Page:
Modern Rule Of Law Analysis

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Rule of Law is a dynamic concept but it is somewhat difficult to define. Every person has its own way of defining rule of law some think it to be the supremacy of law; some think it to be the principles like clarity, universality, stability etc. The modern concept of "Rule of Law" was developed by the International Commission of jurists in 1959, which was later on confirmed at Lagos in 1961. The Jurists recorded that "Rule of law" depended not only on the existence of adequate safeguards against the abuse of power by the executive but also on the existence of effective Government capable of maintaining law and order and ensuring social and economic conditions of life for society. The Jurists expressed that there
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The ideals of the Constitution i.e. justice, liberty and equality are enshrined in the preamble. For a democratic government, rule of law is a basic requirement. The rule of law runs like a golden thread through every provision of the Constitution and unquestionably constitutes one of its basic features, which requires that every organ of the state must act within the confines of powers conferred upon it by the Constitution and by law. The Constitution of India has been made the supreme law of the country and other laws are required to be in conformity with the Constitution. Any law which is found in violation of any provision of the Constitution is declared invalid. We have adopted the British System of Rule of Law. Absence of arbitrary power is the first essential of Rule of Law upon which our whole constitutional system is based. Governance must be by rule, and not arbitrary, vague and fanciful. Under our Constitution, the Rule of Law pervades over the entire field of administration and every organ of the state is regulated by Rule of Law. Part III of the Constitution of India guarantees the Fundamental Rights. Article 13(l) of the Constitution makes it clear that all laws in force in the territory of India immediately before the commencement of the Constitution, in so far as they are inconsistent with the provision of Part III dealing with the Fundamental Rights, shall, to the extent of such…show more content…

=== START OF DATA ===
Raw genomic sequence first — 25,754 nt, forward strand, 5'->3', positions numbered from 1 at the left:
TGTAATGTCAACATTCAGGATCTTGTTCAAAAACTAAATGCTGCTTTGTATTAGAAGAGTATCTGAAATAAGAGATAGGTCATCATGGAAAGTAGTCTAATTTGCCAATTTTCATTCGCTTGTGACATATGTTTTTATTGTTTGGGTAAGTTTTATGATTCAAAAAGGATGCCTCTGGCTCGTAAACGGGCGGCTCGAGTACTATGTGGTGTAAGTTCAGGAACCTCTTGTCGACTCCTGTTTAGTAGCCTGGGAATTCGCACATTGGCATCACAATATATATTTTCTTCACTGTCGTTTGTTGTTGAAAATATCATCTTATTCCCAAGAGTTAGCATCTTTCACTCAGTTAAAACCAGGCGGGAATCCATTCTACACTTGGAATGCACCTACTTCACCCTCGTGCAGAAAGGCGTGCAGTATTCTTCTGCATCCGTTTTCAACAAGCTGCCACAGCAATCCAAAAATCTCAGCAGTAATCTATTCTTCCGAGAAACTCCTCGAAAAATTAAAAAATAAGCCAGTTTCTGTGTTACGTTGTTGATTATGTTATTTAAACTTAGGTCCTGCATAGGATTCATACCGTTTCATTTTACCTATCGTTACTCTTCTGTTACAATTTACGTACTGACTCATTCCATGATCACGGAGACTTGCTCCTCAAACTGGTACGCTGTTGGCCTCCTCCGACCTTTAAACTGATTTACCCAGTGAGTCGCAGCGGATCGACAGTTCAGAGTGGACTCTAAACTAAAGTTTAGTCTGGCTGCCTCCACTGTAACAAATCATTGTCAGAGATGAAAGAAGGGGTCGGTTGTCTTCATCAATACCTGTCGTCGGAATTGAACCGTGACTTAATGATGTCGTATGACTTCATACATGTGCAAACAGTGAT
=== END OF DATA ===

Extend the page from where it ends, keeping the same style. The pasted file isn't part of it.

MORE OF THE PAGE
The right to these freedoms is not absolute, but subject to the reasonable restrictions which may be imposed by the State. Article 20(1) provides that no person shall he convicted of any offence except for violation of a law in force at the time of the commission of the act charged as an offence not be subject to a penalty greater than that which might have been inflicted in the law in at the time of the commission of the offence. According to Article 20(2), no person shall be prosecuted and punished for the same offence more than once. Article 20(3) makes it clear that no person accused of the offence shall be compelled to be witness against himself. In India, Constitution is supreme and the three organs of the Government viz. Legislature, Executive and judiciary are subordinate to it. The Constitution provided for encroachment of one organ (E.g.: Judiciary) upon another (E.g.: Legislature) if its action is mala fide, as the citizen can challenge it under Article 32 and 226 of the Constitution. In India, the meaning of rule of law has been much expanded. It is regarded as a part of the basic structure of the Constitution and, therefore, it cannot be abrogated or destroyed even by Parliament. It is
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